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Michael Hantel
and
Herbert Langholz

Abstract

The diabatic heating of the atmosphere can be very closely represented by the convergence of a vertical energy flux. It consists of two components: the flux of net radiation and the flux of precipitation. The latter comprises the vertical flux of water in condensed form (rain, snow, ice). The concept of precipitation flux is investigated employing the zonal mean equation of potential heat. Input data are radiation flux from a model, adjusted at the top and bottom of the atmosphere with observed data; horizontal advective heat flux convergence and heat storage with the data of the MIT Library; and vertical sub-synoptic eddy flux of sensible heat (a small quantity) from a parameterization. Output is the precipitation flux in the free atmosphere. Time scale is 1 month, space domain is the zonal mean Northern Hemisphere.

The precipitation flux is downward everywhere. It is maximum in the tropics. Comparison of the flux across the 1000 mb level with the observed surface precipitation shows satisfactory agreement. The balance in the potential heat equation is largely between radiation and precipitation; thus the atmosphere can be characterized by an approximate radiative-precipitative equilibrium. The accuracy of the method (±10 W m−2) depends critically on the validity of the radiation data.

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Michael Hantel
,
Dietmar Dedenbach
, and
Herbert Hüster

Abstract

The zonal mean flux vector of atmospheric heat transports is very closely nondivergent in the vertical-meridional plane. This is demonstrated for potential (cpT + gz) and latent heat. Thus the heat flux vector fields can be represented by streamfunctions. The top of the atmosphere is a streamline for latent heat. For potential heat, the radiation flux across the top determines the upper boundary condition.

The conservation equations are invariant with respect to arbitrarily choosing a constant reference heat but the streamfunctions are not. The impact on the streamfunctions of shifting the reference heat is equivalent to subtracting the mass transport, scaled with that constant, from the heat flux. To remove this ambiguity it is postulated that the curt of the heat flux vector in the vertical-meridional plane be minimized in the least-squares sense. This principle of minimum mean enstrophy is rationalized by analogy to electro-dynamics. It yields a formula for the reference heat in terms of hemispheric integrals of heat and mass flux curl. The formula is applied to the circulation statistics of the MIT-Library. The reference constants turn out to be numerically identical to the observed hemispheric annual mean of the respective heat form (∼324 J g−1 for potential heat and ∼6 J g−1, corresponding to 2.6 g kg−1, for latent heat).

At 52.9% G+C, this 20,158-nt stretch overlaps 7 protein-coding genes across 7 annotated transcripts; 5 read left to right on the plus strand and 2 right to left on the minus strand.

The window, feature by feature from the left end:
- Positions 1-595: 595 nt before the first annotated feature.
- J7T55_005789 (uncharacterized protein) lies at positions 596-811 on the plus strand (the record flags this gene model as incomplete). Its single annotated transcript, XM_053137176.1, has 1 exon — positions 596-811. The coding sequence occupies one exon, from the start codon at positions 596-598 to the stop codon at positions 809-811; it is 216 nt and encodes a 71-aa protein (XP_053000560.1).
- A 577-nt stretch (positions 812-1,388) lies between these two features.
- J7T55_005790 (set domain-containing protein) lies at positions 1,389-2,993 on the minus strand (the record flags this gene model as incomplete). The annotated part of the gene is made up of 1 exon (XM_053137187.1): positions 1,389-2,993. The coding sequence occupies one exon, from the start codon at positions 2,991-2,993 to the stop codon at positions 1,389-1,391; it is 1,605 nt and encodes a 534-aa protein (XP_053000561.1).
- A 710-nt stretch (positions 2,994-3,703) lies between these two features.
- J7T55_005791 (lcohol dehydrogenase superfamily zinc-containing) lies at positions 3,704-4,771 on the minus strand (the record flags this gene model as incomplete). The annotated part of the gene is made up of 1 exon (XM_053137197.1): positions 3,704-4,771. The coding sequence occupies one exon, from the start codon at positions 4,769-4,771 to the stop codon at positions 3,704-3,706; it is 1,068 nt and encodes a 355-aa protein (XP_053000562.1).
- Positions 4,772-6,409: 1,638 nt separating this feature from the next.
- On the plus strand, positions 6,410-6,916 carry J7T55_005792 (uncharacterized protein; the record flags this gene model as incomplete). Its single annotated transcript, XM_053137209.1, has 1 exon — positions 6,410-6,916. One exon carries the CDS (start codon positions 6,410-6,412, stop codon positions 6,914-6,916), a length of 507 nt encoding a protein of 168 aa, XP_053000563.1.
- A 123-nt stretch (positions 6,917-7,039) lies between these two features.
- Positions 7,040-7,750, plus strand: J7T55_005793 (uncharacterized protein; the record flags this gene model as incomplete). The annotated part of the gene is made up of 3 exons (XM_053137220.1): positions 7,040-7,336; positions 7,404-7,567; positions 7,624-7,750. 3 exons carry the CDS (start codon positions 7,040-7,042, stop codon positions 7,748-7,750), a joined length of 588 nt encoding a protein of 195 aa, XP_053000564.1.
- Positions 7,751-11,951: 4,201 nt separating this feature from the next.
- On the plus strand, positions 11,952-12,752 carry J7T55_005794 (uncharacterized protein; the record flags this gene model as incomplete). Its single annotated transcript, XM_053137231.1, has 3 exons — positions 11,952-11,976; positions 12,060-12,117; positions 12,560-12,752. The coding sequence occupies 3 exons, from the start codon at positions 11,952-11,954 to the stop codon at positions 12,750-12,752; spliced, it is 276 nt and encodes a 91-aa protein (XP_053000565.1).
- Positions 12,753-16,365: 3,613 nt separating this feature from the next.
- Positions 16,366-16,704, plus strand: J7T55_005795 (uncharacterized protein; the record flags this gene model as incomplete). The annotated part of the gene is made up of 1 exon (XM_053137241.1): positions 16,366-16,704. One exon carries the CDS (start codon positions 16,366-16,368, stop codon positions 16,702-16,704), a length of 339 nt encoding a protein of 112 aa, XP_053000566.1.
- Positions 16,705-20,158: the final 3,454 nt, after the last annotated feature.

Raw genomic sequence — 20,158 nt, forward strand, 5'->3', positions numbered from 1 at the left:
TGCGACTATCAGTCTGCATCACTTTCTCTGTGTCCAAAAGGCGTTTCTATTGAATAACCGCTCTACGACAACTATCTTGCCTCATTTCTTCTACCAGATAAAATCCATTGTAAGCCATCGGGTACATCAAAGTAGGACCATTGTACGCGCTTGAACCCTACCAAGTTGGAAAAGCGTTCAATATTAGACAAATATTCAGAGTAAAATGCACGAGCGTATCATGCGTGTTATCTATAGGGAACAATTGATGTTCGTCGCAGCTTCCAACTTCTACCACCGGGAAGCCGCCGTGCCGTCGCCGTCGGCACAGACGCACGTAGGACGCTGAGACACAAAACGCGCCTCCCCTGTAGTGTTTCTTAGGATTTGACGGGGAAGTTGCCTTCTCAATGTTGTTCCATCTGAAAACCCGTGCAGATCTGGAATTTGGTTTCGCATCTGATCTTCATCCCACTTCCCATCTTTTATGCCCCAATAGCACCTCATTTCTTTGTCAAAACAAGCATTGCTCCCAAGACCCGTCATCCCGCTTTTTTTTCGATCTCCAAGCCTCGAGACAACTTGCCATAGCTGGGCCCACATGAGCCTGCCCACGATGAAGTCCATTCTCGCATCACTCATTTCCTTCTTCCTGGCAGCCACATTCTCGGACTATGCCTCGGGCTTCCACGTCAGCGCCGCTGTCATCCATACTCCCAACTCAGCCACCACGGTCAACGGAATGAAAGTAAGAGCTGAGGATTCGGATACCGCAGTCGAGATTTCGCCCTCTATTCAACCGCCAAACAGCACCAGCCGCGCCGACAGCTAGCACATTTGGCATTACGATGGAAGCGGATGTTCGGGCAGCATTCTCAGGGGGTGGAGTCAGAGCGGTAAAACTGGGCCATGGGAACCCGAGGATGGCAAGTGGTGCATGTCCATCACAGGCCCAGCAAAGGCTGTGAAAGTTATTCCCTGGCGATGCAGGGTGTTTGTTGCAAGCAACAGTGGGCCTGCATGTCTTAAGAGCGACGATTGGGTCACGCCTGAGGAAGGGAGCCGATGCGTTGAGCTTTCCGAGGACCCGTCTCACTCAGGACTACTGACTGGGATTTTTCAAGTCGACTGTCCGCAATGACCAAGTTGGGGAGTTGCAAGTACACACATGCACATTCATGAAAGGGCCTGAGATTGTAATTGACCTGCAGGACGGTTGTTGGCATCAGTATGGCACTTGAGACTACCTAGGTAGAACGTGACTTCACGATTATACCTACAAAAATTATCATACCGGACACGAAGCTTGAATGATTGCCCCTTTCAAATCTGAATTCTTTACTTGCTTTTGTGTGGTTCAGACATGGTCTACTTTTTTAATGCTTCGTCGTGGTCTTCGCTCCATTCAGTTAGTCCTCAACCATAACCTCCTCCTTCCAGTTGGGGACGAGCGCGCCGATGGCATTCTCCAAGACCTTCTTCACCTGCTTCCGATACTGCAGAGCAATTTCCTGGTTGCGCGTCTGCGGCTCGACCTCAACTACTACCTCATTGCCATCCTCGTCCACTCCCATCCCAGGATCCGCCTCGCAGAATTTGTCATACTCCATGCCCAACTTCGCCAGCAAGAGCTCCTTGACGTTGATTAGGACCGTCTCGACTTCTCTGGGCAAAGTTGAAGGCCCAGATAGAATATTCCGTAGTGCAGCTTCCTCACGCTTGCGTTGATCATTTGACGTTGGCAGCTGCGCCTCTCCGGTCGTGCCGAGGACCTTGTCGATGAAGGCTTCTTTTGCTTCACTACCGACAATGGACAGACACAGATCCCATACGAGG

Streamfunctions reduced in this way are presented for the seasons. The potential heat circulation is highly variable. It changes sign from summer to winter over the entire northern atmosphere. The water circulation is less variable; it changes sign only in the tropics and fluctuates in intensity in the extratropics. It is shown that there is no further ambiguity in the streamfunction concept. The interrelationships between kinetic energy and potential, latent and static heat flux are discussed with the main result that the potential heat circulation is largely governed by radiation and precipitation flux but very little by the kinetic energy flux and not at all by the water vapor, and further that the streamfunction concept is not applicable to the kinetic energy flux. The main virtue of the streamfunctions is that they quantitatively represent the net heat flux on all scales and phases.

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Hermann Flohn
,
Michael Hantel
, and
Eberhardt Ruprecht

Abstract

No abstract available.

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Michael Hantel
and
Hans-Reinhard Baader

Abstract

The diabatic heating Q is the ultimate driving force of the general circulation and climate. We present seasonal and zonal mean estimates of Q (order of magnitude 10−5 K s−1) for the atmosphere from 15°S-90°N and from 50–1000 mb. Q comprises radiation, condensation, conduction, dissipation and diffusion; the first two terms are large, the last three are small. We compile Q indirectly by specifying (from the synoptic general circulation statistics of the MIT Library) sensible heat advective and storage terms, including the adiabatic heating, which together balance Q in the First Law of thermodynamics. An important component of the advective terms is subsynoptic-scale advection. We show that it is not restricted to boundary layer heating but also has convective-scale components of potential significance and seems to be active even in the stratosphere. However, we are not able to specify the total subsynoptic-scale advection since it is subject to considerable compensation. This causes a systematic error of the order of 10−6 K s−1 in our synoptic estimates of Q.

The meridional diabatic heating profiles show four latitude belts of different Q climate. The tropics and midlatitudes are characterized by net heating, the subtropics and the polar cap by net cooling. This pattern is visible throughout the year and reflects the net effect of the two governing, and partly balancing, components of Q: condensational heating dominates in the rainbelts, radiational cooling dominates in the dry belts. A new feature in the Q field is persistent strong beating at and above the jet stream level between 30–40°N throughout the year. We speculatively explain this effect with the subsynoptic advective terms.

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